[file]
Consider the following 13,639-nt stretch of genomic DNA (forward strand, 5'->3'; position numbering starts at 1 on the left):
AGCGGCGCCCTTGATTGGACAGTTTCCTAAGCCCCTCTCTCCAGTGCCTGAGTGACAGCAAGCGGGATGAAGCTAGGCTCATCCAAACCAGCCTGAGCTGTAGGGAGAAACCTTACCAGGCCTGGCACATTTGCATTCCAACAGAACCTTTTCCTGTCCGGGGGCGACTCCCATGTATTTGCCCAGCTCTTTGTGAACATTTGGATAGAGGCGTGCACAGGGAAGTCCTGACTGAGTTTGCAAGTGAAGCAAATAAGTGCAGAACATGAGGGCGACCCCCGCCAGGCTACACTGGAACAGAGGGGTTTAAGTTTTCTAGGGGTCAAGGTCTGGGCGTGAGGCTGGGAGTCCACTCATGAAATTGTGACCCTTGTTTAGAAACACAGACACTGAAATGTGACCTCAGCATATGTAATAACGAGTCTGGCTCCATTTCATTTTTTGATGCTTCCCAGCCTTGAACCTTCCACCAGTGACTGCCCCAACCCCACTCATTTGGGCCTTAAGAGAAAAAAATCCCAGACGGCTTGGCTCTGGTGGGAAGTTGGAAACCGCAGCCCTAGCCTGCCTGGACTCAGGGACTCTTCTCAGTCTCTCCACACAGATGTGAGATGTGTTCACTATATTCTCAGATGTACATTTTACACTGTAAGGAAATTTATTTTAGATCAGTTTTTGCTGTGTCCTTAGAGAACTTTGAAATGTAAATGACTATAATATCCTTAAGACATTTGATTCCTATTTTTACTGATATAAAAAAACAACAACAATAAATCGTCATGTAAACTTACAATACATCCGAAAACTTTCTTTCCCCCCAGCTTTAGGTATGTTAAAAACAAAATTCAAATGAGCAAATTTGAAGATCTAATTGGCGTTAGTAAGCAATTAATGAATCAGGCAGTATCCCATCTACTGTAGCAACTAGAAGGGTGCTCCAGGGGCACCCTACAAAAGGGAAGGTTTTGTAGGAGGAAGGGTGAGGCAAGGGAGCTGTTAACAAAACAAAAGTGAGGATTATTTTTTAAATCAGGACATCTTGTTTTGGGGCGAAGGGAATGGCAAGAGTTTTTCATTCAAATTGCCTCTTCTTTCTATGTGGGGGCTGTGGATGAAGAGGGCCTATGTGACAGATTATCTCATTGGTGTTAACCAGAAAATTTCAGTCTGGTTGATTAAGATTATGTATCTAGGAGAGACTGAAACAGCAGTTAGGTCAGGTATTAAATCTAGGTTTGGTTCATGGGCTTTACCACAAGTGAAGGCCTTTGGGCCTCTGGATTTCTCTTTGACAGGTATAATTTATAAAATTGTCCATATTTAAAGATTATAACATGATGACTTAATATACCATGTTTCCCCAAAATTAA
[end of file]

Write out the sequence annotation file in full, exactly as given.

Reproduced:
Consider the following 13,639-nt stretch of genomic DNA (forward strand, 5'->3'; position numbering starts at 1 on the left):
AGCGGCGCCCTTGATTGGACAGTTTCCTAAGCCCCTCTCTCCAGTGCCTGAGTGACAGCAAGCGGGATGAAGCTAGGCTCATCCAAACCAGCCTGAGCTGTAGGGAGAAACCTTACCAGGCCTGGCACATTTGCATTCCAACAGAACCTTTTCCTGTCCGGGGGCGACTCCCATGTATTTGCCCAGCTCTTTGTGAACATTTGGATAGAGGCGTGCACAGGGAAGTCCTGACTGAGTTTGCAAGTGAAGCAAATAAGTGCAGAACATGAGGGCGACCCCCGCCAGGCTACACTGGAACAGAGGGGTTTAAGTTTTCTAGGGGTCAAGGTCTGGGCGTGAGGCTGGGAGTCCACTCATGAAATTGTGACCCTTGTTTAGAAACACAGACACTGAAATGTGACCTCAGCATATGTAATAACGAGTCTGGCTCCATTTCATTTTTTGATGCTTCCCAGCCTTGAACCTTCCACCAGTGACTGCCCCAACCCCACTCATTTGGGCCTTAAGAGAAAAAAATCCCAGACGGCTTGGCTCTGGTGGGAAGTTGGAAACCGCAGCCCTAGCCTGCCTGGACTCAGGGACTCTTCTCAGTCTCTCCACACAGATGTGAGATGTGTTCACTATATTCTCAGATGTACATTTTACACTGTAAGGAAATTTATTTTAGATCAGTTTTTGCTGTGTCCTTAGAGAACTTTGAAATGTAAATGACTATAATATCCTTAAGACATTTGATTCCTATTTTTACTGATATAAAAAAACAACAACAATAAATCGTCATGTAAACTTACAATACATCCGAAAACTTTCTTTCCCCCCAGCTTTAGGTATGTTAAAAACAAAATTCAAATGAGCAAATTTGAAGATCTAATTGGCGTTAGTAAGCAATTAATGAATCAGGCAGTATCCCATCTACTGTAGCAACTAGAAGGGTGCTCCAGGGGCACCCTACAAAAGGGAAGGTTTTGTAGGAGGAAGGGTGAGGCAAGGGAGCTGTTAACAAAACAAAAGTGAGGATTATTTTTTAAATCAGGACATCTTGTTTTGGGGCGAAGGGAATGGCAAGAGTTTTTCATTCAAATTGCCTCTTCTTTCTATGTGGGGGCTGTGGATGAAGAGGGCCTATGTGACAGATTATCTCATTGGTGTTAACCAGAAAATTTCAGTCTGGTTGATTAAGATTATGTATCTAGGAGAGACTGAAACAGCAGTTAGGTCAGGTATTAAATCTAGGTTTGGTTCATGGGCTTTACCACAAGTGAAGGCCTTTGGGCCTCTGGATTTCTCTTTGACAGGTATAATTTATAAAATTGTCCATATTTAAAGATTATAACATGATGACTTAATATACCATGTTTCCCCAAAATTAA